The penny may have fallen from my pocket when I pulled my keys out of my pocket. It may be someone else’s penny. It doesn’t matter. I check the penny when I go to my car to make sure it is still there. Last night it was.

I could describe my thinking about the penny several ways. Serendipity. Absurdity. Chance. Fate. Funny. Weird. Perhaps Surreal.

André Breton (1896-1966), the first proponent—at least the first explicator—of Surrealism in art, described it as “thought expressed in the absence of any control exerted by reason, and outside all moral and aesthetic considerations.” Although he was describing a movement in the arts, I can play with the idea. Make it as concrete as—well—as a penny on concrete.

Surrealism is most likely best known through the paintings of Salvador Dali. “The Persistence of Memory.”

I’ve been thinking about that penny on the parking garage floor. My thoughts have no “control exerted by reason,” and the penny is certainly outside all moral and aesthetic considerations.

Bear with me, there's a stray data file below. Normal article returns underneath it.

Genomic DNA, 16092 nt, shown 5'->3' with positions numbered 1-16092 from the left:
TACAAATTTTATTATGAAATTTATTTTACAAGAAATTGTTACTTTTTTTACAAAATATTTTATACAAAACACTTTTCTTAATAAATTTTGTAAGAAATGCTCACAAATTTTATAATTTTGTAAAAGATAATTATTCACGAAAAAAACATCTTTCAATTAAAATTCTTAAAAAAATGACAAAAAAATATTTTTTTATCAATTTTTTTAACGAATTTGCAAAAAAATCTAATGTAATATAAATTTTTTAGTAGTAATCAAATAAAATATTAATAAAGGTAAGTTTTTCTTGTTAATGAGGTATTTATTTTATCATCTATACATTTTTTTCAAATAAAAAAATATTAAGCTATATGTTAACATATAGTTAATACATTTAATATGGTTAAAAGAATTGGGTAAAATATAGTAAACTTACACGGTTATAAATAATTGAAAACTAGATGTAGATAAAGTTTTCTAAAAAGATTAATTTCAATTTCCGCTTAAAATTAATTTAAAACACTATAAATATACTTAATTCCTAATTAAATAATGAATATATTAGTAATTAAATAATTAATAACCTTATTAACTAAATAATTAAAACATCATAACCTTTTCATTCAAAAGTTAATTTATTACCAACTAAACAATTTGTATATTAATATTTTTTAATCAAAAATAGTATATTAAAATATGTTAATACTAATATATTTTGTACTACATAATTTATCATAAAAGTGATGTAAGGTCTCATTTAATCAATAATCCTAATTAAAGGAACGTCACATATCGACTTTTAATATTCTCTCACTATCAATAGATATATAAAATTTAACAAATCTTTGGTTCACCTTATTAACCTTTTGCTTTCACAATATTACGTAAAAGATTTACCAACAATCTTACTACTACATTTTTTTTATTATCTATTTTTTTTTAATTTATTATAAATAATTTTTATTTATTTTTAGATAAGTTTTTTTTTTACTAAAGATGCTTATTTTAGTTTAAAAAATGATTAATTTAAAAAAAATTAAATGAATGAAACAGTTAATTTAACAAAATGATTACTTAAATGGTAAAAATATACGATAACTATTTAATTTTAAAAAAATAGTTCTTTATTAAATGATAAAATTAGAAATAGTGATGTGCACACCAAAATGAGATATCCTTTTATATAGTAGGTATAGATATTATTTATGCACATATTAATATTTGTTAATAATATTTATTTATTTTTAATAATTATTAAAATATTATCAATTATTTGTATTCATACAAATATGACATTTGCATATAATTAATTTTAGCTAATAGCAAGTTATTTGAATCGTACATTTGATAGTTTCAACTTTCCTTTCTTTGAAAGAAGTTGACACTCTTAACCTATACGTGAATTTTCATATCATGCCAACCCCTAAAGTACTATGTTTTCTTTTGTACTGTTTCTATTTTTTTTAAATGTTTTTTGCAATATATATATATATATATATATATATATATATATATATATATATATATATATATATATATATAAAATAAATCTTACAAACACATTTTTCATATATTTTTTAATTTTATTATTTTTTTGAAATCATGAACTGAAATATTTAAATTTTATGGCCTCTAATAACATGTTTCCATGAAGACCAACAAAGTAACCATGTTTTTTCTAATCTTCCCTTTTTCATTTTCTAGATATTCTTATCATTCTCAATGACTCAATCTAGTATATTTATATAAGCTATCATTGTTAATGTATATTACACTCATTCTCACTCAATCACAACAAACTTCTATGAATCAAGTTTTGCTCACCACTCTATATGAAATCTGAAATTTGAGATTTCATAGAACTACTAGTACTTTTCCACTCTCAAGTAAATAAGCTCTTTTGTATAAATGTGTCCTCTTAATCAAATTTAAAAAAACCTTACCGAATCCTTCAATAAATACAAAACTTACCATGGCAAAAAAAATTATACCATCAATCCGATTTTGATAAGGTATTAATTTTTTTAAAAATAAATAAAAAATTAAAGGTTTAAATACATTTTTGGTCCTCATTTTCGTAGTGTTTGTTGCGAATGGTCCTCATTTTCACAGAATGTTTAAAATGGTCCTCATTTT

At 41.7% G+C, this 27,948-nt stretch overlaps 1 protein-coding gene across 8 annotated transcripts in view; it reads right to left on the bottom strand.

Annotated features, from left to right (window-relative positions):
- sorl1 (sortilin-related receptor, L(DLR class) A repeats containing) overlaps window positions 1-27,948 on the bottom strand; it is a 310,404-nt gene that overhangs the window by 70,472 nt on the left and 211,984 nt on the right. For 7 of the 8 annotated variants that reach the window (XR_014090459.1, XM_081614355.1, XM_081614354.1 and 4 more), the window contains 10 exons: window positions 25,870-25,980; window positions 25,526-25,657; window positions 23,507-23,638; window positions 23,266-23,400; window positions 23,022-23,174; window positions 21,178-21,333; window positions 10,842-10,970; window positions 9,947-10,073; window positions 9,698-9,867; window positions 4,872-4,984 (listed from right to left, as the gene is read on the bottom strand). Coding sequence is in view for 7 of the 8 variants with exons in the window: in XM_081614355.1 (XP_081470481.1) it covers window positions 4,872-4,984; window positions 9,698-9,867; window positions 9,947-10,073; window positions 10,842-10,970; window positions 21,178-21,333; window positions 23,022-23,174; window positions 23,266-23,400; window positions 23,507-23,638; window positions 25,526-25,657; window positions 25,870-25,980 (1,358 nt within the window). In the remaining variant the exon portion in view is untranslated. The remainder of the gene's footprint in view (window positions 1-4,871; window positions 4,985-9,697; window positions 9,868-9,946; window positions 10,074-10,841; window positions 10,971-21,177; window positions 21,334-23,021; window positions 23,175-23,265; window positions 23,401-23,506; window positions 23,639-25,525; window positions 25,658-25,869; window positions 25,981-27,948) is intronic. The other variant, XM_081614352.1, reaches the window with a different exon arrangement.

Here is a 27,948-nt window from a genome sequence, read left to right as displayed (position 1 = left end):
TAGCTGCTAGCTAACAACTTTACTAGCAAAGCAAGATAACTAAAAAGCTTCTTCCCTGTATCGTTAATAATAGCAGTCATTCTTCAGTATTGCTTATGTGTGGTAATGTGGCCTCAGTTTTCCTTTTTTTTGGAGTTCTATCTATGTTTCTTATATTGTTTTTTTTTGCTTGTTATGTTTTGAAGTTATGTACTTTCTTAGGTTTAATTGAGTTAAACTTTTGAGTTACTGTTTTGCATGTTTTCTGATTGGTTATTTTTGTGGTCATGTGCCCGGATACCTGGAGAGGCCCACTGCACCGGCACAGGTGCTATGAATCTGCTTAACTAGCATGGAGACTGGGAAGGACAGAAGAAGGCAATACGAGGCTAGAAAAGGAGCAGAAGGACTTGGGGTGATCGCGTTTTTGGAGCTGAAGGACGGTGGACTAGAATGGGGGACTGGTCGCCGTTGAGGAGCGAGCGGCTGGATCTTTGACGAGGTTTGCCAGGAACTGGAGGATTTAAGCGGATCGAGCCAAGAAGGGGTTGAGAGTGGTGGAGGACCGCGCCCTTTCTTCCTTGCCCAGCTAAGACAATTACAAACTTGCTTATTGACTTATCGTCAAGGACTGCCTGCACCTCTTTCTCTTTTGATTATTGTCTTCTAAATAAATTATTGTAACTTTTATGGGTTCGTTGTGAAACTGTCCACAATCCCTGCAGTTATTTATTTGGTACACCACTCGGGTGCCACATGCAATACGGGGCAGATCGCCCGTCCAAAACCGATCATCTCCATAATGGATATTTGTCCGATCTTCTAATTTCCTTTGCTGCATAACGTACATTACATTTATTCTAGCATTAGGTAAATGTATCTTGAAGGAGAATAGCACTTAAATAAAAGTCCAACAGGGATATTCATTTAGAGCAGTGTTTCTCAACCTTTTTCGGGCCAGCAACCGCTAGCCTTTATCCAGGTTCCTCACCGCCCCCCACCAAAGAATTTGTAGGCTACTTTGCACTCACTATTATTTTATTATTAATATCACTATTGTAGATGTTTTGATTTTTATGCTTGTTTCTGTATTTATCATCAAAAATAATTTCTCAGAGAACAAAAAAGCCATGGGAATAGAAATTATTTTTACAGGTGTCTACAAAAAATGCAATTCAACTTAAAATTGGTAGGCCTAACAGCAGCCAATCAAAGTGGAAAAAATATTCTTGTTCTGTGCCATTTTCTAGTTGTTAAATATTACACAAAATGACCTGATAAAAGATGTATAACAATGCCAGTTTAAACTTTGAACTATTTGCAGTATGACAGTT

What can be moral about a penny on a slab of concrete? I know, I know. It’s not art.

Just now a bird that had been sitting on the sill of the window of my fourth-floor apartment took off flying and hit a wing against the window. My three cats ran to the living room.

The United States should destroy all pennies. No one cares about a penny. A penny saved is apparently not a penny earned. Restaurants have changed their menus these days to read $12 instead of $11.99. The penny is headed toward obsolescence.

When I next go down to my car, if the penny is gone, does that mean someone has finally decided a penny earned is important? Does it mean the ISIS forces have relinquished their hold on Mosul? Does it mean the bird on my window sill has returned and the cats are under the bed?